Packwood did not need to worry. The Democrats dropped the issue and walked away. In his autobiography, “My Life,” Clinton wrote only that he “felt bad for Hillary” and that he should have tried welfare reform first. What about the families that lost everything because a child got sick? Forgotten.
When Democrats abandoned the cause, the opponents controlled the historical spin. Today, everyone “knows” that the Republicans saved America from Clinton’s maladroit mess. Three months later, in the midterm elections of 1994, Republicans won their widest political victory in the 20th century, and the prospect of healthcare reform vanished along with Democratic majorities.
And here we are again. Democrats contemplate scaling back or walking away. Instead, they ought to channel their inner Trumans. Find a voice. Explain why they believe in reform. After all, why would people vote for a party without a cause?
Which brings us to the story line. The Democratic leaders have not gotten credit for running this difficult reform through the daunting congressional gantlet. It hasn’t been pretty -- Democratic leaders are talking ruefully about sausage-making -- but they played the inside game brilliantly.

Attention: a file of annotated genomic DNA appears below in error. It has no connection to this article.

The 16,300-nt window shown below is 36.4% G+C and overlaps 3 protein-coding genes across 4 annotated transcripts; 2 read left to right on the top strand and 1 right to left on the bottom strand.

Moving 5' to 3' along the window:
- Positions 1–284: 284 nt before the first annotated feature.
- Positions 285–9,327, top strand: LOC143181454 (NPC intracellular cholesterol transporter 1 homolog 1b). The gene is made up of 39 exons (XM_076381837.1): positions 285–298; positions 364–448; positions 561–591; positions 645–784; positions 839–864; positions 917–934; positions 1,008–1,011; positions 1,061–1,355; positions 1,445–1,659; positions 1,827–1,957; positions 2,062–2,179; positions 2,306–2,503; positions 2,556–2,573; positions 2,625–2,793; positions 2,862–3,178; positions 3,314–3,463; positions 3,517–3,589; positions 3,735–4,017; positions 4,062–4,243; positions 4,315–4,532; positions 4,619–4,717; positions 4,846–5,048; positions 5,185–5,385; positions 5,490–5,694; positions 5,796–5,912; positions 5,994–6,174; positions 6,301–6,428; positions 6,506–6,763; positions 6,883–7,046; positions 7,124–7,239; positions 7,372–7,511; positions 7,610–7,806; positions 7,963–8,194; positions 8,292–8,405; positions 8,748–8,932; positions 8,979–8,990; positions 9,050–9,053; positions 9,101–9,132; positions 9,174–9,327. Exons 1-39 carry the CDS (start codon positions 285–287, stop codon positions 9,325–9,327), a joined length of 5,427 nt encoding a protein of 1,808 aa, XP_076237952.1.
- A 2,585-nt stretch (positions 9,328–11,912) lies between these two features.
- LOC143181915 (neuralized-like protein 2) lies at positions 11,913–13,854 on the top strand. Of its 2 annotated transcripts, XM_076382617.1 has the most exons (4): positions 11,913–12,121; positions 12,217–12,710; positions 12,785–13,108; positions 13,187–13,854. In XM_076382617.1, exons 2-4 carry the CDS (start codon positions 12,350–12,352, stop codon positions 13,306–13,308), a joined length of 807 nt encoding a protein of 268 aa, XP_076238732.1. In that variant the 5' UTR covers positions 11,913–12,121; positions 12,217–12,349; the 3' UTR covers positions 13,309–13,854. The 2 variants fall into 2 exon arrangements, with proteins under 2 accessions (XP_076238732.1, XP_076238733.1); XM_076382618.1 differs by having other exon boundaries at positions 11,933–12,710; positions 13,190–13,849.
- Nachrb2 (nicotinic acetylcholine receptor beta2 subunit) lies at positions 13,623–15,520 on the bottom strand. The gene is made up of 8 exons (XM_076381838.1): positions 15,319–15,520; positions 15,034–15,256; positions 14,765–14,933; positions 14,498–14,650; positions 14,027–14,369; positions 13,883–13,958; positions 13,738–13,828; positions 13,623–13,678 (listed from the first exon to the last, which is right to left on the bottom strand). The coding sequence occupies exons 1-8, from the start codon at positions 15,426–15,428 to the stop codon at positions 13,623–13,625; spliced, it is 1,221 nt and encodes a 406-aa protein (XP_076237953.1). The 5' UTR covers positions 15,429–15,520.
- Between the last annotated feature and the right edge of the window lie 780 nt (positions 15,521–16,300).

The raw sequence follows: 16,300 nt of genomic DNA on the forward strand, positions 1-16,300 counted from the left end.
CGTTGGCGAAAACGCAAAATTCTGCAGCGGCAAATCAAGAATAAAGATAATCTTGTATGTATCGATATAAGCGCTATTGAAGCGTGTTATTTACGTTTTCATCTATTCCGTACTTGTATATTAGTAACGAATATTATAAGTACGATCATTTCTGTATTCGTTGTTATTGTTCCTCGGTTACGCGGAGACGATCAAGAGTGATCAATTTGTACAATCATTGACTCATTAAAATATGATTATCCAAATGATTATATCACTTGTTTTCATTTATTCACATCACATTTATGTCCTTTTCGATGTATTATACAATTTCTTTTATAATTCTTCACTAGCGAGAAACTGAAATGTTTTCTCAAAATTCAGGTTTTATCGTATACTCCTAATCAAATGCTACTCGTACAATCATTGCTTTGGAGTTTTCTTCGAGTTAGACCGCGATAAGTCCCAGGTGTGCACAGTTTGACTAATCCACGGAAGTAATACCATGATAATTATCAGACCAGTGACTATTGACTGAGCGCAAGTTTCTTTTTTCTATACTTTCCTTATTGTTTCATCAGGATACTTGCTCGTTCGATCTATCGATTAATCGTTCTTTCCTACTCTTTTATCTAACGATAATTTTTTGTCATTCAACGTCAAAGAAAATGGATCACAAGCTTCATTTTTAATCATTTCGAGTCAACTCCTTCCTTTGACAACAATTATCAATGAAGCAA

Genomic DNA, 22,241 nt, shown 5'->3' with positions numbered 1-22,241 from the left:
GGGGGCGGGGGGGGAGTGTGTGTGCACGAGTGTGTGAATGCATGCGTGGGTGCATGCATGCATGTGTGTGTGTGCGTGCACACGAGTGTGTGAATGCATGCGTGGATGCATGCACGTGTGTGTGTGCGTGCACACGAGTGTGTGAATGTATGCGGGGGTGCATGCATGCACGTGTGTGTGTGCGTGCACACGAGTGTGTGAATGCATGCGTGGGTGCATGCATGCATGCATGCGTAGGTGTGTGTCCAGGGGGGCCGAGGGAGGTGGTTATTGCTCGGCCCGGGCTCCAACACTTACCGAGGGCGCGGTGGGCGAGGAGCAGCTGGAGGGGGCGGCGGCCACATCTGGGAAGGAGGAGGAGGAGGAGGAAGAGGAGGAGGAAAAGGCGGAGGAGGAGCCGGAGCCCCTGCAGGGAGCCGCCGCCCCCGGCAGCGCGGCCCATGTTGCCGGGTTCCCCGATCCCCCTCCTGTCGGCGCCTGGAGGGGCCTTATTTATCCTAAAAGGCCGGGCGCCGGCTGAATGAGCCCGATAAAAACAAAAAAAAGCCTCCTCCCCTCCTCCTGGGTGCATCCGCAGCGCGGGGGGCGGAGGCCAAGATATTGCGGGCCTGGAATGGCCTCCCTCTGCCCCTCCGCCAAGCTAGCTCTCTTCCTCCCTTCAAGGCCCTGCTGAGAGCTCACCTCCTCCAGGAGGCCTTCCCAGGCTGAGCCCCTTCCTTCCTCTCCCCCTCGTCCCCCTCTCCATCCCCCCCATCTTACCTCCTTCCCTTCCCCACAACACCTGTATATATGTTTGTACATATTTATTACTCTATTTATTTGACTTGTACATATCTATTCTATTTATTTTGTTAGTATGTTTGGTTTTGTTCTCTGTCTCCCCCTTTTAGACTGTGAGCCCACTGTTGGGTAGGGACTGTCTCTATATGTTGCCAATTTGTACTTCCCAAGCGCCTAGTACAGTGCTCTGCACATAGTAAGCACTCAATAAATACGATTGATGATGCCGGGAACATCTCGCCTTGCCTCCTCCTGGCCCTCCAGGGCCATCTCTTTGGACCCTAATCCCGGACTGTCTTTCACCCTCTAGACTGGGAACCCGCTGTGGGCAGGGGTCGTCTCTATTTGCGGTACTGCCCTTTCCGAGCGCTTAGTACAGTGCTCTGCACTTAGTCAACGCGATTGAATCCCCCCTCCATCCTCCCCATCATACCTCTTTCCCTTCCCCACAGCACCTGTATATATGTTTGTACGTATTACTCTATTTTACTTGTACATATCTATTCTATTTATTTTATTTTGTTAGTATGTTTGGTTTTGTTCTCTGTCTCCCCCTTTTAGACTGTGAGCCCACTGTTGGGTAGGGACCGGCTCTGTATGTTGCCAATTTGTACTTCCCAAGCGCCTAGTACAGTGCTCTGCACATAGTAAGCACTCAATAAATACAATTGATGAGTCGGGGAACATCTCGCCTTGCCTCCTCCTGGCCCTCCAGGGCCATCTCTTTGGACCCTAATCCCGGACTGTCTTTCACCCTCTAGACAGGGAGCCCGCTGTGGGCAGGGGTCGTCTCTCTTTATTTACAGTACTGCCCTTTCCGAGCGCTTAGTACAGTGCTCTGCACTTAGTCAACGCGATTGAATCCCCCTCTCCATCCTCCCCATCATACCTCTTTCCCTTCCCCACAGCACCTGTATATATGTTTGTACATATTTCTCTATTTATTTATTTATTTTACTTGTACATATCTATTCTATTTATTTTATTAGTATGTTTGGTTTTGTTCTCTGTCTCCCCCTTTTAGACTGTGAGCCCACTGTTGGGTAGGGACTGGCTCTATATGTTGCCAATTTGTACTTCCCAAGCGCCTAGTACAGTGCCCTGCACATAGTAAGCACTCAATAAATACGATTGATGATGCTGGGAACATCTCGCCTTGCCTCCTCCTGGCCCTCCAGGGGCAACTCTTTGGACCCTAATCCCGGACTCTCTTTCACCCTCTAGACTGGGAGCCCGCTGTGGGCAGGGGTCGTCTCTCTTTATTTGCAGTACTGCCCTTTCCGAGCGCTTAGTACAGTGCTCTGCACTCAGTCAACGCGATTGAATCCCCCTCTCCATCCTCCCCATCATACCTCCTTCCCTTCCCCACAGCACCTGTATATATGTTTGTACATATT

But they forgot to tell their story to the people. Every big piece of legislation is a contest of ideas about what the nation needs. The Republicans told their story with exquisite skill. “Death panels,” socialism and “government takeover” were all colorful ways to opt for private markets over government policy.
What is remarkable -- given the eloquent man in the White House -- is that Democrats were too busy dealing to come up with a counter story. They forgot the fundamental rule about public opinion: It is unformed. The public has hopes and fears. But who understands healthcare? The politicians’ job is to explain how this program speaks to those hopes and fears. Not just once, in a complicated speech, but every day and in ways that connect.
Programs do not make great presidents -- just ask Johnson, who passed a ton of them. Stories make great presidents. The Franklin Roosevelts and Ronald Reagans reshape public perceptions -- about policies, about government, about America’s purpose in the world.
Barack Obama has the gift. Yet, for the past year, the front pages scarcely touched his vision for the nation. Instead, the news was about the wheeling and dealing, the arm-twisting and compromising.
There’s an unsavory image that threatens to go down as the ultimate symbol of this Democratic moment in power: Sens. Joe Lieberman and Ben Nelson brazenly negotiating healthcare -- not in the backrooms but in the limelight. And negotiating over what? Pique and pork.
Parties prosper when they connect their passions and their principles to their policies. Remembering that could save healthcare reform -- and the Democratic majorities in the House and Senate. Forgetting it makes the majorities irrelevant, even if they manage to hang on to them.
James A. Morone is chair of political science at Brown University and the author, with David Blumenthal, of “The Heart of Power: Health and Politics in the Oval Office.”